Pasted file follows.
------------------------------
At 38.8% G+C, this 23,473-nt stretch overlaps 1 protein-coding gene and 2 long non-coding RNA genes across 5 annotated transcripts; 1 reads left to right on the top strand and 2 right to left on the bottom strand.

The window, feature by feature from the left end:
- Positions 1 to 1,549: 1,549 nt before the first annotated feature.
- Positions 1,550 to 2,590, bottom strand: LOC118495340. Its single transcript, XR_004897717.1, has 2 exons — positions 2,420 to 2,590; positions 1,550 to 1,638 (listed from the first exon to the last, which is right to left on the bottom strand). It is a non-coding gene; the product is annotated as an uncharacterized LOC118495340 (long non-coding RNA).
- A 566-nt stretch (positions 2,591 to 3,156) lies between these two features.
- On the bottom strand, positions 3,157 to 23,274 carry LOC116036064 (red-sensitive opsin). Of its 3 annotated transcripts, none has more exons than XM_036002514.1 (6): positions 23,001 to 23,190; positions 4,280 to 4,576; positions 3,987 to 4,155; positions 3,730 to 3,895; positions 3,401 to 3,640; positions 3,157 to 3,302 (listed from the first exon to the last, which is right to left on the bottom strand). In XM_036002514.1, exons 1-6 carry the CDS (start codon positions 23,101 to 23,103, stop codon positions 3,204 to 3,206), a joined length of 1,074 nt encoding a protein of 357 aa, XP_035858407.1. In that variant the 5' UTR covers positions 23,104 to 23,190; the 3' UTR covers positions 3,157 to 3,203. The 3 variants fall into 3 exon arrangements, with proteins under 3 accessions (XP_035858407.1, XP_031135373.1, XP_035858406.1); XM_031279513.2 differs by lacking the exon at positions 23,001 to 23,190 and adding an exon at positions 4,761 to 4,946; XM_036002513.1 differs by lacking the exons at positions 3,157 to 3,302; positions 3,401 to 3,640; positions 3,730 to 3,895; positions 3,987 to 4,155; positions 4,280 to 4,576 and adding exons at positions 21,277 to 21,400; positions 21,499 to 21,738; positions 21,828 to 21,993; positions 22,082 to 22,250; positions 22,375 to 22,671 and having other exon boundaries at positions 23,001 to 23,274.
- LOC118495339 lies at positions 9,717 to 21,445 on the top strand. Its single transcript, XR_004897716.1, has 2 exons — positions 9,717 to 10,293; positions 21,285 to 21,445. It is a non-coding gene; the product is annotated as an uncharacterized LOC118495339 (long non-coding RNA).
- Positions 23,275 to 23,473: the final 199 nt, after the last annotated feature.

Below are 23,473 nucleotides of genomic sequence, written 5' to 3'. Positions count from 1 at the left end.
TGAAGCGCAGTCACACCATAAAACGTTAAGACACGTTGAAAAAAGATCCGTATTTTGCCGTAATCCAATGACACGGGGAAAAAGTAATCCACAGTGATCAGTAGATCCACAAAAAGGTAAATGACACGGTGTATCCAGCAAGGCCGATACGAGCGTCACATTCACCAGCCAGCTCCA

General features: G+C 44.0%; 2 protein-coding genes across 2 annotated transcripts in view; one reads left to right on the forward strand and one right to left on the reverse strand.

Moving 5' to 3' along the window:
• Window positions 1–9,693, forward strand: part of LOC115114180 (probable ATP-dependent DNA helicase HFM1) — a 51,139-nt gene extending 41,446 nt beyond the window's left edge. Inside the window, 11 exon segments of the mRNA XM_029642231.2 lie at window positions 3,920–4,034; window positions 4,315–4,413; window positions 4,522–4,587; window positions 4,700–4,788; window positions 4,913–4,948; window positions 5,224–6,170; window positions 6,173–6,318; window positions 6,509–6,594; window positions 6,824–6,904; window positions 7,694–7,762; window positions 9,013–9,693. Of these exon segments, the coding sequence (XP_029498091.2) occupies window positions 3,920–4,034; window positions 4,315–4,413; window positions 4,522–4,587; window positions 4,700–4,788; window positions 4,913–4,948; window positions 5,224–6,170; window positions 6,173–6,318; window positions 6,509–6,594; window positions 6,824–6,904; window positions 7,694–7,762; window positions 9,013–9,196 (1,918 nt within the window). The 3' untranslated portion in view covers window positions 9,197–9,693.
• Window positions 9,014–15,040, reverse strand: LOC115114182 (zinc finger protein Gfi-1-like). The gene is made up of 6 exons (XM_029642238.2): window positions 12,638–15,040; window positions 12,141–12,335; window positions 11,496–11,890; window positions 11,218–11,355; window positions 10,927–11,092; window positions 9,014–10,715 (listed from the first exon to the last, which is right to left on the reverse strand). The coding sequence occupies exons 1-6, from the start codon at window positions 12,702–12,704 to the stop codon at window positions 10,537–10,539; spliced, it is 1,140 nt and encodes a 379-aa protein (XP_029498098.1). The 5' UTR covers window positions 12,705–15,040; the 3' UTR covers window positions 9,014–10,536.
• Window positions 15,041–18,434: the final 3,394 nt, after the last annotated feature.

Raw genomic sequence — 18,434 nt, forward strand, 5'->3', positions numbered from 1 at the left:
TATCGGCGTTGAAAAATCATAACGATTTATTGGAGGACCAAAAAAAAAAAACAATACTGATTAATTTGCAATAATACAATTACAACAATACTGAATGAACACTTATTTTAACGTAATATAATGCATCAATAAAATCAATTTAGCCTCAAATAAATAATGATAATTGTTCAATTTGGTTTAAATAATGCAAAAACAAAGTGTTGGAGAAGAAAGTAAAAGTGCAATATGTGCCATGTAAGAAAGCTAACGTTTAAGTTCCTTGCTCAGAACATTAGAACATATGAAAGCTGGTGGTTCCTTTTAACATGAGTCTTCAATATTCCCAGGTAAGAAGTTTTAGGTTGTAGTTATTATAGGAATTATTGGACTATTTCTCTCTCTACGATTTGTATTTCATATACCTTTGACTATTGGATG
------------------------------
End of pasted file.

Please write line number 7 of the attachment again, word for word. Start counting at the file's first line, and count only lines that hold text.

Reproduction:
- LOC118495339 lies at positions 9,717 to 21,445 on the top strand. Its single transcript, XR_004897716.1, has 2 exons — positions 9,717 to 10,293; positions 21,285 to 21,445. It is a non-coding gene; the product is annotated as an uncharacterized LOC118495339 (long non-coding RNA).